I don't quite know the answers to those yet.


Megan Frampton said...


I think depression is WAY more common than most people think. I think you'd have a lot more to worry about if you weren't depressed. Going through the kind of experience you have for the past whatever number of years is bound to have some sort of impact on you. Like post-traumatic stress disorder, only you're current-traumatic stress disorder.

I wish we could've hung out when you were in NYC (and I was in SF), but I understand why we didn't. I'm glad to hear the visit was as good as it was.

Suisan said...

Yeah, these visits are really short.

I think that's part of this too, come to think of it. I have friends in MA and CT who have horses -- they all invited me to come see the ponies while I was on that side of the country, but I couldn't. It would have been at least an overnight and that would have been dangerous/bad for Saul.

After a while, theres only so much suppression of the ego one can take.

Bev(BB) said...

I actually hate it when professionals ask that question. Makes me want to ask if they aren't the one with the medical degree.

Seriously, I guess what I mean is that people tend to toss the term around nowadays as if everyone knows what it means to be depressed and I'm not sure we do. I know that when I was caring for my father, there was a point when the simple exhaustion and stress reached the point where I don't think I would've been able to tell if I was depressed or simply completely drained of life so it does seem like a stupid question for a professional to be asking knowing the situation already. Seems somewhat like akin to asking a patient if they have a disease instead of looking at the symptoms themselves.

Suisan said...

Well, I guess what I think is weird about it is what are you going to do with the information?

For a healthy person in a "normal" situation long-term or chronic depression is a treatable disease that is often under-reported out of shame or misunderstanding. With counseling and meds, it's treatable. Ok. Great.

However, I'm not in that system right now. This is an over the top analogy, to be sure, but does treating a prisoner for depression really help the larger situation all that much? Maybe that prisoner is better able to cope with his/her surroundings, but, uh, you still gotta serve the time. (NOT trying to say that living with Saul is like being in prison. Please don't go there. Just saying that I'm thrust into a circumstance where I don't have control over all the pieces, walls, and doors.)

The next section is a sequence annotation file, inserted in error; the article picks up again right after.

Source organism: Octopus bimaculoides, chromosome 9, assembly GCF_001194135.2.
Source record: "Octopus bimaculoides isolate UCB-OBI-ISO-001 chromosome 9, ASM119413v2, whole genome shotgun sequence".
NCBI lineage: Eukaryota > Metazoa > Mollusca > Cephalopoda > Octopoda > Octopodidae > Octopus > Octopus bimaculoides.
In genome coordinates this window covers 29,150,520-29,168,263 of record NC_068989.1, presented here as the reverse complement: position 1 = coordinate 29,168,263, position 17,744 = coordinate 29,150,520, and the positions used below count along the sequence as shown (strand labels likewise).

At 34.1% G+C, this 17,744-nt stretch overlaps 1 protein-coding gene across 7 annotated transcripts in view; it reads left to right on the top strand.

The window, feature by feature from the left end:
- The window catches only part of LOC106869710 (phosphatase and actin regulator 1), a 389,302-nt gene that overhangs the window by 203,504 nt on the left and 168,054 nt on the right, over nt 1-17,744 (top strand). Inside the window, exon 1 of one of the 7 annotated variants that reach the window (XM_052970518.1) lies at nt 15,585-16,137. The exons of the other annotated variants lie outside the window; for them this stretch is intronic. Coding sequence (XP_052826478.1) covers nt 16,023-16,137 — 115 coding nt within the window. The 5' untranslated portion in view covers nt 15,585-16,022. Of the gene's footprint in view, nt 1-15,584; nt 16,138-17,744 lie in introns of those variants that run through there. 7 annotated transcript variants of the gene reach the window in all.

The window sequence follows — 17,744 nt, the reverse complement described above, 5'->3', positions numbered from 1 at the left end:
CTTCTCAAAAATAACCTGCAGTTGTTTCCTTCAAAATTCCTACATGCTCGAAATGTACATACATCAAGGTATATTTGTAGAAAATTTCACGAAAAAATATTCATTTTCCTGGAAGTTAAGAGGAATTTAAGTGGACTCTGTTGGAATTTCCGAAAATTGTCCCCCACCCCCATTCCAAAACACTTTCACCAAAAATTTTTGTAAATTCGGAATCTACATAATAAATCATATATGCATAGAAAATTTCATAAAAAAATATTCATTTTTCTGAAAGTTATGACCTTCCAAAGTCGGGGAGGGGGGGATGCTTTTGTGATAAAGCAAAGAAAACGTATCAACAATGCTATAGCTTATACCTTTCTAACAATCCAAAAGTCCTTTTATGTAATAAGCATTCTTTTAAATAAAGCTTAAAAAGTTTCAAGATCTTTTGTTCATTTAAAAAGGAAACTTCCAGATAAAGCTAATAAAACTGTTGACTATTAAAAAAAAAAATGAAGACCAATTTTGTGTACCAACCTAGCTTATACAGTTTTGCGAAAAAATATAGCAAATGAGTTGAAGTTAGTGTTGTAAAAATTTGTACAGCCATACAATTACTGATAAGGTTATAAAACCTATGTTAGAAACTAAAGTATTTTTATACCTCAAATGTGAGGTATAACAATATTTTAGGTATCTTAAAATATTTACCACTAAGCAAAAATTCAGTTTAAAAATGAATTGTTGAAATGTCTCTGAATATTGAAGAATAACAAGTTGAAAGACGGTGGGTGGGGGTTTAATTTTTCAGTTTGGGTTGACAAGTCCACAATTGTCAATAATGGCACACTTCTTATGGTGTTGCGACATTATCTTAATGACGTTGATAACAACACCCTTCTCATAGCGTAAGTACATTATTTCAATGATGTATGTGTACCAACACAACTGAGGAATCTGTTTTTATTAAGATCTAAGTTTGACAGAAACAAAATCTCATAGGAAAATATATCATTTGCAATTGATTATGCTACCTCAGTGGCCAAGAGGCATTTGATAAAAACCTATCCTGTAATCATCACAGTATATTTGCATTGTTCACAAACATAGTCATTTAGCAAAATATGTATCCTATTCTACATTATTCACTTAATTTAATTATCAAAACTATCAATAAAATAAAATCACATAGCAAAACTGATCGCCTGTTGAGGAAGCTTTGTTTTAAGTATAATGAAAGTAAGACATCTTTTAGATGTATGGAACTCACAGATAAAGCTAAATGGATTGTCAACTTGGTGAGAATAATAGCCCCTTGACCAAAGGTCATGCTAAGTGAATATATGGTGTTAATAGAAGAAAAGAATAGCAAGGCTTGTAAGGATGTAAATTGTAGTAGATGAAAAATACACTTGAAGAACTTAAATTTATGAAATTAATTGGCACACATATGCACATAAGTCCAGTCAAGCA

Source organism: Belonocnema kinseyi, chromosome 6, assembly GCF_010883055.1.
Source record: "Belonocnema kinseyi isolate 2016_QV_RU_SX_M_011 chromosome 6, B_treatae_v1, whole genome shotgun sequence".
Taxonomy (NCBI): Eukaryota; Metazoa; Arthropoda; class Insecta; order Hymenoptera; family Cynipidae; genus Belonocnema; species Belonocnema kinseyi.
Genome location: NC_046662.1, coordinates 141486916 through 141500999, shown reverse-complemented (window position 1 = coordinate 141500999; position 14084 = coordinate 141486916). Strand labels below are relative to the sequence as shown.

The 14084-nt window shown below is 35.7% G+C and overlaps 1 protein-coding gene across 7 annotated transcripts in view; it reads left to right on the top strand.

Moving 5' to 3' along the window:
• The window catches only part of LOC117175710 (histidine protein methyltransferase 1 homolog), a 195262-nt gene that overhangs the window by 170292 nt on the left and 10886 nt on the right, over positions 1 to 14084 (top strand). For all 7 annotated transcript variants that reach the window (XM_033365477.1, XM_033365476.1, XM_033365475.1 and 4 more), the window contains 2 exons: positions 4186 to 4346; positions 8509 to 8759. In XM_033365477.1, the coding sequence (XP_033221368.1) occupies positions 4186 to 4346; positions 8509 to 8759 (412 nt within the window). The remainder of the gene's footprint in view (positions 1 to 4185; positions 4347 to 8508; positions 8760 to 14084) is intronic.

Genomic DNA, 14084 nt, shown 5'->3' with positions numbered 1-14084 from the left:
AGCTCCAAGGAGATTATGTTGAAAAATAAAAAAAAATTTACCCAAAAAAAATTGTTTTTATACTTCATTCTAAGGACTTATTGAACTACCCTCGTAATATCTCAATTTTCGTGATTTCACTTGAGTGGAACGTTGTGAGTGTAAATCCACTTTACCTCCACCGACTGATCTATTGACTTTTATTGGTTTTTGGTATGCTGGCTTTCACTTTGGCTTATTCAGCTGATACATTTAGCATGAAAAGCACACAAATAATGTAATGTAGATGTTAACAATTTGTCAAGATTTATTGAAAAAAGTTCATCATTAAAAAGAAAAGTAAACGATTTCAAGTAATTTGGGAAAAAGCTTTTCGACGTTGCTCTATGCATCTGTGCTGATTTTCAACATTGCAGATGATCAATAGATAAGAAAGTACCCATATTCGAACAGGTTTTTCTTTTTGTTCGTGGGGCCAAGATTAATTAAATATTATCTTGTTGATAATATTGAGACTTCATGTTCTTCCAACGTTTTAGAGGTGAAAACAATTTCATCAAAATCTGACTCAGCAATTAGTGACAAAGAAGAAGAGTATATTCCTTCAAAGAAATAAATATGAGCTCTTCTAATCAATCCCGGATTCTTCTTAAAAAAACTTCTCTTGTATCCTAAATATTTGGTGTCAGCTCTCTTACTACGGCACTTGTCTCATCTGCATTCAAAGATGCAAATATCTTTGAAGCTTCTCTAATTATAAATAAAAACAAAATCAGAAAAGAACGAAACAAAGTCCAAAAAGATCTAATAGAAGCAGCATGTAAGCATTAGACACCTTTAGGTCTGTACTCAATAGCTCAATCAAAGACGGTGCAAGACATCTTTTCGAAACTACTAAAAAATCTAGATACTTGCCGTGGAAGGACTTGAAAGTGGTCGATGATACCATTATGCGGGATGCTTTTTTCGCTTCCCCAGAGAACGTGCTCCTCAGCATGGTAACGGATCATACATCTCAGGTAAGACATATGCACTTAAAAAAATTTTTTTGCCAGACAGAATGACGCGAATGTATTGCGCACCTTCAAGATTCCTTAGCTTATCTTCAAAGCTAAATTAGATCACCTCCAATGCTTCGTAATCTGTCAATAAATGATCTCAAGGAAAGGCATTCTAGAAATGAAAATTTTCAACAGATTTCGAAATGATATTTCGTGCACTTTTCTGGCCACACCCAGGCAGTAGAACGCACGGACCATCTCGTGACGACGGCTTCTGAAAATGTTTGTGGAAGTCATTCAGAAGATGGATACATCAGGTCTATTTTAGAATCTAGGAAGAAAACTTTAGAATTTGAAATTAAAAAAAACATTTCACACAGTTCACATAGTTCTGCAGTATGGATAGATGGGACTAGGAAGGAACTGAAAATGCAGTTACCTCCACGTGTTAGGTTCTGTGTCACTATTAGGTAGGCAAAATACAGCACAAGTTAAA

It feels like an offering of false hope somehow? I think? Like that person sitting across the room from me, whom I'll probably see individually maybe three more times during this next year, is able to lift my depression and shift an entire family/mental/chemical/educational system all on his own?

It comes back to not living in a "normal" universe. "Normal" rules don't seem to apply.

CindyS said...

Wow, the analogy above cemented it for me. Like a band-aid on a severed arm - there you go, all better.

And I think people do expect 'all better' to be the result of 'help'.

When you mentioned getting bitten I thought it was by one of your Mom's pets. I didn't realize it was Saul. I'm sorry you got bit. And from your post I can tell you are in a state of hyper awareness. Waiting for the shoe to drop. I don't blame you because you are so used to it happening. But like you said, getting bit is not what another person's 'normal' day entails.

And just my opinion but I think being under as much pressure and stress as you've been for as long as you've been would have to result in depression. Not because it's bad but because your body can only take so much of that 'zinging/alert/hyperaware' sensation before you become so physically drained crying is the only thing you can do. (and I mean only thing - me in bed crying for three weeks ugh)

And if medication is something that will help you cope then so be it. It won't fix the rest but if gets you out of bed for the day then that's one less thing to worry about.